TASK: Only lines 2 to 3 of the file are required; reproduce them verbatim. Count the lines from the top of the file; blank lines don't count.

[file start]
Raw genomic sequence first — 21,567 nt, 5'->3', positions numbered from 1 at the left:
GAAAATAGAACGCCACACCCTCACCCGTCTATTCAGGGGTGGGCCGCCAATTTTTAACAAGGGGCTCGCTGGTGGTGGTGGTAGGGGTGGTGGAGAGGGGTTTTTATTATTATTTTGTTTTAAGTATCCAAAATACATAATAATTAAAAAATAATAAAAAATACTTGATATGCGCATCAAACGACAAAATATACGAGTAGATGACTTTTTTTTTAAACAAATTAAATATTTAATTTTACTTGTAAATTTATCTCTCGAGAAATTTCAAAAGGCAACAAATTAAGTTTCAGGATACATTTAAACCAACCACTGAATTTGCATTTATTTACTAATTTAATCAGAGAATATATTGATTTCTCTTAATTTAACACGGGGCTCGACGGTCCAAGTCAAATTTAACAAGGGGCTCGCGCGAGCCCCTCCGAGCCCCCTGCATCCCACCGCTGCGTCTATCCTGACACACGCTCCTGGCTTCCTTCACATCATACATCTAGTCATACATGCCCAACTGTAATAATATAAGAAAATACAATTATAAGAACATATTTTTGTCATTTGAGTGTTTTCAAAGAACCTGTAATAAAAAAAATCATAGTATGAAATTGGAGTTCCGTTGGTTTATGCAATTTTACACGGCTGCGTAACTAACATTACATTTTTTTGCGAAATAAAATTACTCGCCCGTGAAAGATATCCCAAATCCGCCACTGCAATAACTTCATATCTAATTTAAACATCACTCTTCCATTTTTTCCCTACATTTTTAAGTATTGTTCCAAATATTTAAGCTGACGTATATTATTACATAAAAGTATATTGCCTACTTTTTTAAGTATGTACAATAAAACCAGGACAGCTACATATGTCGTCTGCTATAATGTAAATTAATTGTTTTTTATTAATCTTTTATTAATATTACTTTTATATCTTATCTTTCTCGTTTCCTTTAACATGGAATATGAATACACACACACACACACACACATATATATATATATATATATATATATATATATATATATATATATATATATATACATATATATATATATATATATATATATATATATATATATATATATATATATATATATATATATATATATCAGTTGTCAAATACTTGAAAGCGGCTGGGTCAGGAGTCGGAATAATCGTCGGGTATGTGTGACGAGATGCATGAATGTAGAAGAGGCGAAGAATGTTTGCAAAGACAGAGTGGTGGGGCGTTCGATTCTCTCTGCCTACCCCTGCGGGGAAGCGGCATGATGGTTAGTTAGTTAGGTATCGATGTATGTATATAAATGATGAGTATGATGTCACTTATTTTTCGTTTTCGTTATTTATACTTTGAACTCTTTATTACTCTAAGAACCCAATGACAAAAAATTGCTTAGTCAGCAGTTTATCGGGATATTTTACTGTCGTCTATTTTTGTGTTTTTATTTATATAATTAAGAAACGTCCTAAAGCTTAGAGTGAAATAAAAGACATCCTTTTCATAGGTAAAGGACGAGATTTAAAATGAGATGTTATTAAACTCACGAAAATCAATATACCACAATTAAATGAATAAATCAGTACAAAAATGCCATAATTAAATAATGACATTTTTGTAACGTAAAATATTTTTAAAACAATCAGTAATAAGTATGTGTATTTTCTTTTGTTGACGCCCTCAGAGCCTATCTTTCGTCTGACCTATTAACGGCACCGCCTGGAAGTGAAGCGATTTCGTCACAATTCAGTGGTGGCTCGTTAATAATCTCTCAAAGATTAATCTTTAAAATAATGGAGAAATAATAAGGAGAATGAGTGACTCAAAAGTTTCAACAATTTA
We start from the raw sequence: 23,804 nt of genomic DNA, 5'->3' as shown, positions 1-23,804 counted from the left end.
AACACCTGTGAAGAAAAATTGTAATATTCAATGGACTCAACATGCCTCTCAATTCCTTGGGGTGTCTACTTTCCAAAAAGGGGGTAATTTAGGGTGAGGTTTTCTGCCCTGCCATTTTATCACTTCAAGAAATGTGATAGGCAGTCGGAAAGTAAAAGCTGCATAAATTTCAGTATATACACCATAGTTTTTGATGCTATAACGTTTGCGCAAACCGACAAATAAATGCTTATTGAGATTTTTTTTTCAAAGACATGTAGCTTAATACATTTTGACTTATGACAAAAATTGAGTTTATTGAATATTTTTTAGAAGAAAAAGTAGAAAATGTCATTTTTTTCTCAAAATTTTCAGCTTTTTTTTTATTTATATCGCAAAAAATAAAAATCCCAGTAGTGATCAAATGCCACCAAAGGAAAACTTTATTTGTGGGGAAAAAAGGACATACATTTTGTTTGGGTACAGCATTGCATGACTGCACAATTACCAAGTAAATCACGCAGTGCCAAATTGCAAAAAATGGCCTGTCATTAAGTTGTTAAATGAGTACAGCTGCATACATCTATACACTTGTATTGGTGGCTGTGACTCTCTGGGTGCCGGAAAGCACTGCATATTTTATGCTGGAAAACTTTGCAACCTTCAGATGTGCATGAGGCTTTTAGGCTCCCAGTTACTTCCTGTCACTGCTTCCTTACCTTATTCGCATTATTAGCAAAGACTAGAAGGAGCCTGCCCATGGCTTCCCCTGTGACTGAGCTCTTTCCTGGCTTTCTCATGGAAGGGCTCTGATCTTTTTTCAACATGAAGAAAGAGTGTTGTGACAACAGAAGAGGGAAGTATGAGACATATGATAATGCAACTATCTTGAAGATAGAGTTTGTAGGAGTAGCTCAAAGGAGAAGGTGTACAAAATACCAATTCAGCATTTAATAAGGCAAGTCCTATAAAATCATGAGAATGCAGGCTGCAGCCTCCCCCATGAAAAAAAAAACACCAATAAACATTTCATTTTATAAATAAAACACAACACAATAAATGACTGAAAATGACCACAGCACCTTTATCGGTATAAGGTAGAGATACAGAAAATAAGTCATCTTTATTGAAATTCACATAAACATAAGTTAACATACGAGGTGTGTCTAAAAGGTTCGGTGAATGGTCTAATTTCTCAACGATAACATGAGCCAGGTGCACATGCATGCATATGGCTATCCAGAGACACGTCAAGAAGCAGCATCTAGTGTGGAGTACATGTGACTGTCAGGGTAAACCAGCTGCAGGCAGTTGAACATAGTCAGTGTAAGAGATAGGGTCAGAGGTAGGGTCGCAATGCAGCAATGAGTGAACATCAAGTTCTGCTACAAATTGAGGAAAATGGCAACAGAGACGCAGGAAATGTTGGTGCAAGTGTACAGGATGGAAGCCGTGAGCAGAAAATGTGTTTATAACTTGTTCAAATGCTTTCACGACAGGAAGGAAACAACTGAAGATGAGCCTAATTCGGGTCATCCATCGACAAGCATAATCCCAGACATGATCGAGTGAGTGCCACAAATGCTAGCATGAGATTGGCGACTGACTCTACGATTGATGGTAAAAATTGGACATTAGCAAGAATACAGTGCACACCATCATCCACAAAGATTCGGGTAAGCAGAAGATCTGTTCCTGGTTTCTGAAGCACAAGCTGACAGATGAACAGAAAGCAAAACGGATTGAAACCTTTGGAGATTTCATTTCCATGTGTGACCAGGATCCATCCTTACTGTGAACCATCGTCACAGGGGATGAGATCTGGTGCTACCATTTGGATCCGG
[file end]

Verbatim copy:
GAAAATAGAACGCCACACCCTCACCCGTCTATTCAGGGGTGGGCCGCCAATTTTTAACAAGGGGCTCGCTGGTGGTGGTGGTAGGGGTGGTGGAGAGGGGTTTTTATTATTATTTTGTTTTAAGTATCCAAAATACATAATAATTAAAAAATAATAAAAAATACTTGATATGCGCATCAAACGACAAAATATACGAGTAGATGACTTTTTTTTTAAACAAATTAAATATTTAATTTTACTTGTAAATTTATCTCTCGAGAAATTTCAAAAGGCAACAAATTAAGTTTCAGGATACATTTAAACCAACCACTGAATTTGCATTTATTTACTAATTTAATCAGAGAATATATTGATTTCTCTTAATTTAACACGGGGCTCGACGGTCCAAGTCAAATTTAACAAGGGGCTCGCGCGAGCCCCTCCGAGCCCCCTGCATCCCACCGCTGCGTCTATCCTGACACACGCTCCTGGCTTCCTTCACATCATACATCTAGTCATACATGCCCAACTGTAATAATATAAGAAAATACAATTATAAGAACATATTTTTGTCATTTGAGTGTTTTCAAAGAACCTGTAATAAAAAAAATCATAGTATGAAATTGGAGTTCCGTTGGTTTATGCAATTTTACACGGCTGCGTAACTAACATTACATTTTTTTGCGAAATAAAATTACTCGCCCGTGAAAGATATCCCAAATCCGCCACTGCAATAACTTCATATCTAATTTAAACATCACTCTTCCATTTTTTCCCTACATTTTTAAGTATTGTTCCAAATATTTAAGCTGACGTATATTATTACATAAAAGTATATTGCCTACTTTTTTAAGTATGTACAATAAAACCAGGACAGCTACATATGTCGTCTGCTATAATGTAAATTAATTGTTTTTTATTAATCTTTTATTAATATTACTTTTATATCTTATCTTTCTCGTTTCCTTTAACATGGAATATGAATACACACACACACACACACACATATATATATATATATATATATATATATATATATATATATATATATATATATACATATATATATATATATATATATATATATATATATATATATATATATATATATATATATATATATATATCAGTTGTCAAATACTTGAAAGCGGCTGGGTCAGGAGTCGGAATAATCGTCGGGTATGTGTGACGAGATGCATGAATGTAGAAGAGGCGAAGAATGTTTGCAAAGACAGAGTGGTGGGGCGTTCGATTCTCTCTGCCTACCCCTGCGGGGAAGCGGCATGATGGTTAGTTAGTTAGGTATCGATGTATGTATATAAATGATGAGTATGATGTCACTTATTTTTCGTTTTCGTTATTTATACTTTGAACTCTTTATTACTCTAAGAACCCAATGACAAAAAATTGCTTAGTCAGCAGTTTATCGGGATATTTTACTGTCGTCTATTTTTGTGTTTTTATTTATATAATTAAGAAACGTCCTAAAGCTTAGAGTGAAATAAAAGACATCCTTTTCATAGGTAAAGGACGAGATTTAAAATGAGATGTTATTAAACTCACGAAAATCAATATACCACAATTAAATGAATAAATCAGTACAAAAATGCCATAATTAAATAATGACATTTTTGTAACGTAAAATATTTTTAAAACAATCAGTAATAAGTATGTGTATTTTCTTTTGTTGACGCCCTCAGAGCCTATCTTTCGTCTGACCTATTAACGGCACCGCCTGGAAGTGAAGCGATTTCGTCACAATTCAGTGGTGGCTCGTTAATAATCTCTCAAAGATTAATCTTTAAAATAATGGAGAAATAATAAGGAGAATGAGTGACTCAAAAGTTTCAACAATTTA
We start from the raw sequence: 23,804 nt of genomic DNA, 5'->3' as shown, positions 1-23,804 counted from the left end.